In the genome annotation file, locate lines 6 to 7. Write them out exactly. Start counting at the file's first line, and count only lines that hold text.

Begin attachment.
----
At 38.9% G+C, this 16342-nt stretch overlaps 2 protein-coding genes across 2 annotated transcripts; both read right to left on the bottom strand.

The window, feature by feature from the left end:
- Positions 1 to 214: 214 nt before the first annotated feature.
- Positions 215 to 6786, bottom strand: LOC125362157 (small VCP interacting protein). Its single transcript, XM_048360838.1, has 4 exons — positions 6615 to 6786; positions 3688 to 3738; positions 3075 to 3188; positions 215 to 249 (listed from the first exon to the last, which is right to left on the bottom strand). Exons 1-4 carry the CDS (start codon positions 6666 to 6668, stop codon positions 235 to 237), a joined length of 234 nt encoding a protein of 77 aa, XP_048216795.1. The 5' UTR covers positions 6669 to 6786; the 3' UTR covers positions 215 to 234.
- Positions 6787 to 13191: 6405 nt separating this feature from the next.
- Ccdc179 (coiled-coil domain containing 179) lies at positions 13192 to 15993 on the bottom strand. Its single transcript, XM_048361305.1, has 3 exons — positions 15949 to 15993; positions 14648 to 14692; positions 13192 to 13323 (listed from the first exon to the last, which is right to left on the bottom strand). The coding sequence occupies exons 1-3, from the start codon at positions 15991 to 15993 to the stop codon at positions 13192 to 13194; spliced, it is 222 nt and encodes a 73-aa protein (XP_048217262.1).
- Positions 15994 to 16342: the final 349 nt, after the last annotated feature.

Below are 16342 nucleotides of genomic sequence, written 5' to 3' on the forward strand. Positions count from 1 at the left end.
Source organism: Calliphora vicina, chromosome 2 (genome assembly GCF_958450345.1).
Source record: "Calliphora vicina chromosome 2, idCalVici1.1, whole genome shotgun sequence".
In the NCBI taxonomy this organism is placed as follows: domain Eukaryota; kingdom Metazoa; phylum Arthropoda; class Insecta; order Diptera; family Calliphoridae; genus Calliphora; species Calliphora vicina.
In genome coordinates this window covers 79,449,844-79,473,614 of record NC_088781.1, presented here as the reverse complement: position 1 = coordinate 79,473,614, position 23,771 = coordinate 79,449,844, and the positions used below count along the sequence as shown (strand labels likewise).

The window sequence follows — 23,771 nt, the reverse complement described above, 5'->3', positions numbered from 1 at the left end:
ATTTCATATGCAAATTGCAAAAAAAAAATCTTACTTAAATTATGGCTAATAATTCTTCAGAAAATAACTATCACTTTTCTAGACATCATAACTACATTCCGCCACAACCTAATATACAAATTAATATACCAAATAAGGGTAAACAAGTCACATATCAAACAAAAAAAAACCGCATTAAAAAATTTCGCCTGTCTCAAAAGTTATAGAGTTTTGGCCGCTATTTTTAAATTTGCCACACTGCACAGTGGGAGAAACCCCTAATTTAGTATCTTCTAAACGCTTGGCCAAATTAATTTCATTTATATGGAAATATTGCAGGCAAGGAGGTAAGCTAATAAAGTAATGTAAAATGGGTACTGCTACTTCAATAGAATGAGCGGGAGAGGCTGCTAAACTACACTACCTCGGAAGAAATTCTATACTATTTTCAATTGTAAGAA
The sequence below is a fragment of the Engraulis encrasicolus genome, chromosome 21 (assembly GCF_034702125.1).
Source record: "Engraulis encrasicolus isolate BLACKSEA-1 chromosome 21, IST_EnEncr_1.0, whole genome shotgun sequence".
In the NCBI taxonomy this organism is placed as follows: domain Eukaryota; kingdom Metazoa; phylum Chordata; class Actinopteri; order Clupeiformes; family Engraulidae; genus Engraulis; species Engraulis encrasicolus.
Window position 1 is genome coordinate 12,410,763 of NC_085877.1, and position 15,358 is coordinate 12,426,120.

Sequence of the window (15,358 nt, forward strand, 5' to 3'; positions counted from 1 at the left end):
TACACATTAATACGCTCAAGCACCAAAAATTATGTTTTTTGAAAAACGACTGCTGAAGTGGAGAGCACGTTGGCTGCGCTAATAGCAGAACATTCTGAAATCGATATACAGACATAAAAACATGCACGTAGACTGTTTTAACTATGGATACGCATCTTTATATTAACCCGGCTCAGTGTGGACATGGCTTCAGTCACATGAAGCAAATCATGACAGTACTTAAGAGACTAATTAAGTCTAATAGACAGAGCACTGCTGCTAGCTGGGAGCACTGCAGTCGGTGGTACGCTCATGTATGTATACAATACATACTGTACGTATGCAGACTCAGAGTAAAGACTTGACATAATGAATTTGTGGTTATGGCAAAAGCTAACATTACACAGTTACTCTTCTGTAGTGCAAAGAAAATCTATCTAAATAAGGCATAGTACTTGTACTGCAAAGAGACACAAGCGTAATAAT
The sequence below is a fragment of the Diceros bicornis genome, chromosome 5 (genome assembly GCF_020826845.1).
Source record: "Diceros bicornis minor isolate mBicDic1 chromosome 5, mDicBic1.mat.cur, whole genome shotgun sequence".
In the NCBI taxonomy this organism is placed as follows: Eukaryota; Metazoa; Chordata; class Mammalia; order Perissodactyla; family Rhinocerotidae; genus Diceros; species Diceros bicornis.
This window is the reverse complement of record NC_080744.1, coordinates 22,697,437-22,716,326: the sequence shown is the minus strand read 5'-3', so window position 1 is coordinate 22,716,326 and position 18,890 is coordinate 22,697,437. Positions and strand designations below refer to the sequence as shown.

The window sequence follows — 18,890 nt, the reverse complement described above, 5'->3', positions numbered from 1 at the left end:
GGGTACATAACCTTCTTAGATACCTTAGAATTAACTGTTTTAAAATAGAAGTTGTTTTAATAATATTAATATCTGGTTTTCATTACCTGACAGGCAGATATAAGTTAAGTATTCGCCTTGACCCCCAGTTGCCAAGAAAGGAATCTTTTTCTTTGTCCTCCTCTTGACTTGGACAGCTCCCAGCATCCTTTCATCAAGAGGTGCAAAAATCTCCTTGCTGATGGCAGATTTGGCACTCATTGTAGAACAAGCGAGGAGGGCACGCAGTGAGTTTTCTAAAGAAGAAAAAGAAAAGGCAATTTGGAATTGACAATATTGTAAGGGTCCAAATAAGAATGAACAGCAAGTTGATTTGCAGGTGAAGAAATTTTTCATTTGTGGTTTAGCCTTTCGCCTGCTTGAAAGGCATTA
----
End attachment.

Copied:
- Ccdc179 (coiled-coil domain containing 179) lies at positions 13192 to 15993 on the bottom strand. Its single transcript, XM_048361305.1, has 3 exons — positions 15949 to 15993; positions 14648 to 14692; positions 13192 to 13323 (listed from the first exon to the last, which is right to left on the bottom strand). The coding sequence occupies exons 1-3, from the start codon at positions 15991 to 15993 to the stop codon at positions 13192 to 13194; spliced, it is 222 nt and encodes a 73-aa protein (XP_048217262.1).
- Positions 15994 to 16342: the final 349 nt, after the last annotated feature.